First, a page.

Will This Fund Block Dell’s LBO?
Dell (NASDAQ:DELL) might think going private is its best chance to evolve and find its place in the new tech climate, but that doesn’t mean investors are ready to jump on-board the $24.4 billion buyout plan. Southeastern Asset Management Inc., the company’s largest independent shareholder, thinks the bid undervalues the company, a not unpopular opinion among Dell investors.
According to two separate sources, Southeastern has privately told the company that it is “disturbed” by the $13.64 per share offer, and thinks the price-tag for the world’s third-largest PC maker (by consortium) is worth somewhere more like $20 per share.
The Memphis, Tennessee-based fund, which owns a 7.5 percent stake in the company, has not commented publicly since the deal was announced on Tuesday, but CEO Mason Hawkins commented in a September 30 filing that the fund believed the company’s shares were worth something in the “low 20s” even if its personal computing business was valued at nothing. The “low 20s” is roughly what Southeastern paid for per share when it took its stake. At $13.65 per share, the fund is looking at a loss of at least $825 million, according to Sanford Bernstein analyst Toni Sacconaghi…
Unfortunately, investors are probably being offered the best deal they’re going to get. The buyout consortium — including Silver Lake Partners, Microsoft (NASDAQ:MSFT), and Michael Dell — are just hoping that shareholders will realize that this is their best option. Without the ability to restructure and evolve, which would be limited if Dell were still beholden to public shareholders, the consortium is of the opinion that the company will never get its footing and continue to slip in the ranks until it’s no longer a key player in the tech space.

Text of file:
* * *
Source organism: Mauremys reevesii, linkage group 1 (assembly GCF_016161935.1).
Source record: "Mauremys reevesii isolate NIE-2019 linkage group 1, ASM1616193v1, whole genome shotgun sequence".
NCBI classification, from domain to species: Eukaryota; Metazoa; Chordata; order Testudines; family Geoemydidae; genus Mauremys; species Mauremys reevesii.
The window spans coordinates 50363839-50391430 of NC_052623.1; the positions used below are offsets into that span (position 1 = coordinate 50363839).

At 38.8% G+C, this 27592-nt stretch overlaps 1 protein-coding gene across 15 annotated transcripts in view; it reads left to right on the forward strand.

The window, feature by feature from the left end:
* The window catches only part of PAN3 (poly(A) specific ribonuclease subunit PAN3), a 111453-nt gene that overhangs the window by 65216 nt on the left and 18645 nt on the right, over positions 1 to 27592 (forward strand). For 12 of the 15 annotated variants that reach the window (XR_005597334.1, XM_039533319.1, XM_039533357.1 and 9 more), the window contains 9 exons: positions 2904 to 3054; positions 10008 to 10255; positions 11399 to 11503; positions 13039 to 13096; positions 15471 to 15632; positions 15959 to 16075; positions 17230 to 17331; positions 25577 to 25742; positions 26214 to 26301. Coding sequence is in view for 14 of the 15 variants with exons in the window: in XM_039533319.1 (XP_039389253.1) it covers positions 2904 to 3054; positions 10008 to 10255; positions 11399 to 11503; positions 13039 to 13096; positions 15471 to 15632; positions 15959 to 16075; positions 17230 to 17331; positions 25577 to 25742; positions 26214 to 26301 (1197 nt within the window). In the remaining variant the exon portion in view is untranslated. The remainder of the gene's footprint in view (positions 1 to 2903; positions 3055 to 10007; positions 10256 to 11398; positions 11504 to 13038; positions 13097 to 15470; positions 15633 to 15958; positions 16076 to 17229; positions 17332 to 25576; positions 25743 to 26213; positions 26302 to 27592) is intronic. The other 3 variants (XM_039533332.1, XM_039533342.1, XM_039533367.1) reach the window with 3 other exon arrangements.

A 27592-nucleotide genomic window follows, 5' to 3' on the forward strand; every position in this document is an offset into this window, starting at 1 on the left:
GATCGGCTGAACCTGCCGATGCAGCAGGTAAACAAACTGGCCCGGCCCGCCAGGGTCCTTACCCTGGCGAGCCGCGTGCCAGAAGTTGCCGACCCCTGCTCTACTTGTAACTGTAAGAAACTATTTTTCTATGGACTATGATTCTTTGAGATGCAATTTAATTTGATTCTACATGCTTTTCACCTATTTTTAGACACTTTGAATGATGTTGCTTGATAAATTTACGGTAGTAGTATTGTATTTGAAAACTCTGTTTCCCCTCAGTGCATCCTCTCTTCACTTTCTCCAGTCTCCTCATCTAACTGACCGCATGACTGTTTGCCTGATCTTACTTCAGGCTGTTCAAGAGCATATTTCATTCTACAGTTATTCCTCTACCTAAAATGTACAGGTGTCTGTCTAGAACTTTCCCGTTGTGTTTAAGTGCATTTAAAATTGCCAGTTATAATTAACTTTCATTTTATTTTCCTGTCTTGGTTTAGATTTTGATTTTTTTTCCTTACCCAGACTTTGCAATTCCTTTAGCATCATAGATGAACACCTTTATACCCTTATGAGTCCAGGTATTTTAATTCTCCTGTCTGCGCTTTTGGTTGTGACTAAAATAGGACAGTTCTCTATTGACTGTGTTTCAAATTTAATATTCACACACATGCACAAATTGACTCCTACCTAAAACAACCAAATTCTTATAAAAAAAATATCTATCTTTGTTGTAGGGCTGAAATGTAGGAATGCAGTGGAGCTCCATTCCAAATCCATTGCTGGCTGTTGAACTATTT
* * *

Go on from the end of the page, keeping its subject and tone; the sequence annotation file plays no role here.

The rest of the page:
Still, Southeastern is not alone in its discontent. Over the past few days, other Dell shareholders have indicated that they will vote against the deal. The question is, will their numbers be enough to prevent the buyout?
The answer to that question could be ‘yes’. In recent weeks, there’s been a huge influx into Dell shares in anticipation of the buyout, and event-driven funds and risk arbitrage investors, now holding an estimated 20 percent of the company, may hold out for a higher offer.
Alpine Capital Research in St. Louis and Schneider Capital Management in Wayne, Pennsylvania, are among other large investors publicly declaring that they will vote against the deal. Alpine holds 2 million Dell shares, Schneider had 350,000 at the end of September.
Dell has agreed to a 45-day “go shop” period in which it will look for an alternative deal, but given how long it took for this deal to come to fruition, it seems unlikely the company will find any better offers. The buyout consortium is hoping that the 45-day shopping period will prove to investors that they’re getting the best deal available, and a regulatory filing expected in mid-March could give them that extra nudge necessary to push through the deal.
That filing details the actions Dell took before arriving at the current deal, according to sources, who say a buyout was by no means the first option Dell explored. In fact, they say the company considered remaining a stand-alone company, separating its PC business, a leveraged recapitalization, or restructuring its assets, among other things. But when the company realized none of those would work, it turned its sites on a buyout, which Michael Dell aggressively pursued until he found partners willing to help him take the company private.
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